What was it like for you when you found out that Santa Claus didn’t exist? Did you cry? Did it make you angry? Did it feel like you lost something precious that you could never get back? I’m right there with you. Only I’m not talking about Santa Claus.
So far, the Christmas season has been a time of serious ambivalence, especially considering that I’m going through a bit of a faith crisis. 2017 has been a year of sorrow-filled enlightenment. I finally decided to fully reject literalism in scripture, embrace progressive/LGBT-affirming theology, and even more seriously, only serve at churches that allow me to be open and honest about my beliefs. It’s been a very dramatic journey, filled with tales of abandonment, conflict, and deep loneliness.
It’s okay, though. We shouldn’t let these things get us down, right? After all, Christmas can still be a time of peace, joy, and Mariah Carey, right? It’s also a holiday that allows us to reflect on all that Jesus has done in our lives, right? Who cares that this somehow translates into evangelicals getting really hostile about Starbucks coffee cups and throwing Jesus outrageous Sweet Sixteen parties where (for whatever reason) we get to pocket all the gifts? God bless us, everyone!
But what happens when your new views on Christianity directly impact how you observe Christmas? What if your newfound theology makes you believe that Jesus probably wouldn’t be okay with this hyper commercial and materialistic birthday party that we try to throw him every year? Are you really loving your neighbor when the nativity scene in your front yard is basically saying in sparkly lights: “This is my world, you heathens!” That sounds like a birthday party that Jesus wouldn’t go to. And by that I mean he wouldn’t even be invited.
Here are a few more sobering facts about Christmas (aka Jesus’ birthday):
You get the idea. Deconstruction of faith ultimately means deconstruction of Christmas. And regardless of how many jokes I make about it, my most true self is completely devastated and depressed. Christmas songs no longer have their euphoric effect, candy canes don’t taste quite as fresh and minty, and even Ralphie and his Red-Rider BB gun can’t really cheer me up (despite his hilarious profanities). Sorry, Andy Williams. It is no longer the most wonderful time of the year.
As I prepare to travel back home to see my family for the holidays, I often ask myself, “Why do I even celebrate Christmas anymore?” Christmas almost doesn’t feel like a time to celebrate, but instead a time to mourn. It feels like a loss of innocence, security, and most of all, identity. I don’t really know who I am without my Christmas Jesus.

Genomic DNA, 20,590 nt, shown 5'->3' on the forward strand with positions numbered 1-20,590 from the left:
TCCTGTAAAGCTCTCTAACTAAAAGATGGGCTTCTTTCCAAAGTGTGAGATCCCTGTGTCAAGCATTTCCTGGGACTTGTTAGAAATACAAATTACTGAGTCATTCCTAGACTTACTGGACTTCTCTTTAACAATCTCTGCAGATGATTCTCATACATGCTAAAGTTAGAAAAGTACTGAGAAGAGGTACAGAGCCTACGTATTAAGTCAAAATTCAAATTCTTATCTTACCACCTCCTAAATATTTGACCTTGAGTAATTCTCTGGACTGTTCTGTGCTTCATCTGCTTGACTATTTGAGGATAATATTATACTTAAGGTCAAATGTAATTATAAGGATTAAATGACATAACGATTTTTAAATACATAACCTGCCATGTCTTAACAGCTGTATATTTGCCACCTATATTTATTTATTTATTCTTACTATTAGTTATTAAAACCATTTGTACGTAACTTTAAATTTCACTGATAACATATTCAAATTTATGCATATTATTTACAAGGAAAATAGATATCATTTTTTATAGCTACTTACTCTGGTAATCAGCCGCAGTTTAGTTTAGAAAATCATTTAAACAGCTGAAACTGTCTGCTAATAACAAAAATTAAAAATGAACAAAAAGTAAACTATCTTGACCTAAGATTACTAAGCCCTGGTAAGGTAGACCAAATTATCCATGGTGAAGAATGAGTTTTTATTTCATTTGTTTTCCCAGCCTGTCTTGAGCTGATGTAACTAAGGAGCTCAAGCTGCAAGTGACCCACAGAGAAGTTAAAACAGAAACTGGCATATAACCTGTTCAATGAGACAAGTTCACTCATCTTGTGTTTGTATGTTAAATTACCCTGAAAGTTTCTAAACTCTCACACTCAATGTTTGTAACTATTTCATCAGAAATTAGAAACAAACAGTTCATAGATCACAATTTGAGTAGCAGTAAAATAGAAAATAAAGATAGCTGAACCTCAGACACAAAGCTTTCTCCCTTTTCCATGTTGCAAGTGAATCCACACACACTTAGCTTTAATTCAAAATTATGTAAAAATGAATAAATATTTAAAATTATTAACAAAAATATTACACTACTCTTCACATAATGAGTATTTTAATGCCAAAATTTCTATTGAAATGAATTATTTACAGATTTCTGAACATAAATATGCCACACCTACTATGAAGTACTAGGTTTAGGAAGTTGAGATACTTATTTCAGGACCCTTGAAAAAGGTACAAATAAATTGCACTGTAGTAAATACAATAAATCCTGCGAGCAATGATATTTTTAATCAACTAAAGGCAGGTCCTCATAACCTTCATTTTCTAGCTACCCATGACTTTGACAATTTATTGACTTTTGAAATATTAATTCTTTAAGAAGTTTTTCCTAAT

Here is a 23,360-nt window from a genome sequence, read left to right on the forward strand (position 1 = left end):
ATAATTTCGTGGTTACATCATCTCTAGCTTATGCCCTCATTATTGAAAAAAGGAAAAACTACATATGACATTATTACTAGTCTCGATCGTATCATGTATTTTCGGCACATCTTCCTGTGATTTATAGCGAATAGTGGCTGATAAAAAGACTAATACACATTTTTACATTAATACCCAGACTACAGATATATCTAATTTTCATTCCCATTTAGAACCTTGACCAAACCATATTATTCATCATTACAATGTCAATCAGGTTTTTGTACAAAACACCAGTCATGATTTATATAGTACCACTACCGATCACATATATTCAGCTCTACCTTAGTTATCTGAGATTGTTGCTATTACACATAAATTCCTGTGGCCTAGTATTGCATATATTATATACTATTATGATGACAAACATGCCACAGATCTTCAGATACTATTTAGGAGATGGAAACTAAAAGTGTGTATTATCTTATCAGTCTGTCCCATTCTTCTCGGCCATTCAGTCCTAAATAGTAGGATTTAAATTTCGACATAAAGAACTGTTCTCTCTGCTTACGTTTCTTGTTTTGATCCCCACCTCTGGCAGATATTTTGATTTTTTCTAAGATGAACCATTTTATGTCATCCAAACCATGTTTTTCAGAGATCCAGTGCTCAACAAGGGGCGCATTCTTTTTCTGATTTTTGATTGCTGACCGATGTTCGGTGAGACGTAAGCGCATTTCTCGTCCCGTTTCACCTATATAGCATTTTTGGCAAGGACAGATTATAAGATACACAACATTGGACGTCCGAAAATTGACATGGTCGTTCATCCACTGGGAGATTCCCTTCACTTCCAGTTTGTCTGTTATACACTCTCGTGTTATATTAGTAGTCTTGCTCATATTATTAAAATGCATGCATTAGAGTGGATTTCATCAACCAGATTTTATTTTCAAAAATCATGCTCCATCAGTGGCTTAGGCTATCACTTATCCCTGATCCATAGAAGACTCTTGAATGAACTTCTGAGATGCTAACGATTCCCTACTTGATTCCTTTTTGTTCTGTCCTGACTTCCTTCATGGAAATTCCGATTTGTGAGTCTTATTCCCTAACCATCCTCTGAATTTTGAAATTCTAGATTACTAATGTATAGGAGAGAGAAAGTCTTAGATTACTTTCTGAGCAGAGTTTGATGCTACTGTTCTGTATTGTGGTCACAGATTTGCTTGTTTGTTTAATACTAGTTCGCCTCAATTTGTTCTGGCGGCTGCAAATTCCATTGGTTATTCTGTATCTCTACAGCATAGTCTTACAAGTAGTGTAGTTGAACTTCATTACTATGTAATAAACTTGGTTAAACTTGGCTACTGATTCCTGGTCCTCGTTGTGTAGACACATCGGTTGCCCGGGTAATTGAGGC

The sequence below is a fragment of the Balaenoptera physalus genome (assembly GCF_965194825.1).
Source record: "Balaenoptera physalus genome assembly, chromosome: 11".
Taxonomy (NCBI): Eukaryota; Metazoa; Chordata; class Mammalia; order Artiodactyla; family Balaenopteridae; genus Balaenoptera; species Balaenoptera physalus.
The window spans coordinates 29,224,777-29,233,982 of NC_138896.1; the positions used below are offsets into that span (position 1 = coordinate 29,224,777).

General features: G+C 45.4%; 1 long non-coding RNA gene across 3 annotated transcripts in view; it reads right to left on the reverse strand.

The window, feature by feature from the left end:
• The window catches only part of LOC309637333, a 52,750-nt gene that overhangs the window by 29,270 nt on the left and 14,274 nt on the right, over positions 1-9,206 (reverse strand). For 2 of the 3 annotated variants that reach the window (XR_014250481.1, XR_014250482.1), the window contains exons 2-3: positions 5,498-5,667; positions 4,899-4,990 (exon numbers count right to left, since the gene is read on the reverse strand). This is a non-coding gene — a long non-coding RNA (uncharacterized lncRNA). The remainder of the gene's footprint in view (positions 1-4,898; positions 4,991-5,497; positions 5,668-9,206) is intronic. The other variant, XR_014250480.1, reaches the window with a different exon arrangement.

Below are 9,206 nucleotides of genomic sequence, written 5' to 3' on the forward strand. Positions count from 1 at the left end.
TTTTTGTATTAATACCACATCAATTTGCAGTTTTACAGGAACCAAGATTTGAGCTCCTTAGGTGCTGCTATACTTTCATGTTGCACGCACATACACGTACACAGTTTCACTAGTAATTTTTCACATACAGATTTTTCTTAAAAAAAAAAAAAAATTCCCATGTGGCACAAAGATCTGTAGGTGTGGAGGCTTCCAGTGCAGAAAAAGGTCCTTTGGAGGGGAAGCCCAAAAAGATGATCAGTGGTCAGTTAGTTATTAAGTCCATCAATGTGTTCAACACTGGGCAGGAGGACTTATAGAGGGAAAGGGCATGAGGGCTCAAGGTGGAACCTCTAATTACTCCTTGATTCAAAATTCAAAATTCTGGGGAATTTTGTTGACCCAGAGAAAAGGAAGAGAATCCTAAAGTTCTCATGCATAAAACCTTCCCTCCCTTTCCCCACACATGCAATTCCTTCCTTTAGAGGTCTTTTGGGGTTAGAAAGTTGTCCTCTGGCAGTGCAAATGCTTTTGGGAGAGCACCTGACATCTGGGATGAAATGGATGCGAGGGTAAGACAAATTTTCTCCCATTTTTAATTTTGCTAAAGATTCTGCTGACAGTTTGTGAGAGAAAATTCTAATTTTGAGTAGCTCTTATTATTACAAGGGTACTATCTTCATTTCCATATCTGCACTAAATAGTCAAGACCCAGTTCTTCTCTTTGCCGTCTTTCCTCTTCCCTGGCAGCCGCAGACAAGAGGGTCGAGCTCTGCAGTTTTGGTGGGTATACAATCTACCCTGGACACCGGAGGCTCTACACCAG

The good news is that there’s hope. There’s always hope, even when it’s hard to find. Perhaps Christmas this year can be a time to really discover something brand new. It can be about the birth of something completely different.
I think it’s a good thing to teach kids about Santa, only to one day break their hearts. Their hearts need to be broken. When a heart breaks, it has an opportunity to be reconstructed into something stronger and more beautiful. Every time my heart has been broken, it has always been remade in a way that empowers me to see the beauty of humanity not just as it is, but also as it could be. Perhaps Christmas this year isn’t so much about the birth of Christ, but the rebirth of Christ in my heart as more of an abstract, undefinable, ineffable source of peace.
Christianity used make me feel safe. Now it makes me feel dangerous. Christianity used to make me feel afraid of doing the wrong things. Now it makes me feel brave when I follow my heart. Christianity used to make me feel secure in all that I knew. Now it makes me feel like I’m truly living by faith.
And I’m a better person for it.
It would’ve been nice to believe in Santa/Christmas Jesus forever, but at some point it all has to take on a new meaning. As I continue to struggle with these new ideas of faith, I think that December 25th can be a day where I truly contemplate how Jesus would celebrate Christmas if he were still here on earth. What kind of gifts would he give humanity? Would he care that people say “Happy Holidays” instead of “Merry Christmas”? Would he have an opinion on what Starbucks coffee cups look like? Nah...Jesus probably runs on #Dunkin.
I imagine being in a room with Jesus on Christmas Day. We’d be sitting around a fire, drinking mulled wine (that was once hot tea), and watching snow fall in the front yard while my niece and nephew play in it.
“So what’s the point?” I’d ask.
“What do you mean?”
“Of Christmas. Why do we celebrate Christmas?”
He’d sit closer to me and say something like, “Do you love your wife?”
“Despite my inability to show it regularly--yes. I love her with all of my heart.”
“Good. Do you love your family and friends?”
“They are the wildest, weirdest bunch of people that I’ll ever know. Of course I love them. Every freakin’ one of them.”
“Good,” he’d say with a smile. “So do you love me?”
I don’t think I’d answer right away. I would think about it some, and eventually say, “I think so. I mean, I do. I still very much do. And I always will. I just have no idea what that means anymore.”
“I love you too, Jack. Merry Christmas.”
“Thanks. Merry Christmas.”
Maybe that’s it. Maybe all Christmas really needs to mean is “I love you.”
And with that being said, Merry Christmas and Happy Holidays to you and yours. 2017 was a strange year to be alive, but 2018 might be our best year yet. Especially if we're in it together.
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Annie & Jack
Love. Marriage. Teamwork. Art. Offsetting the patriarchal footprint. These are some of the things we're thinking about.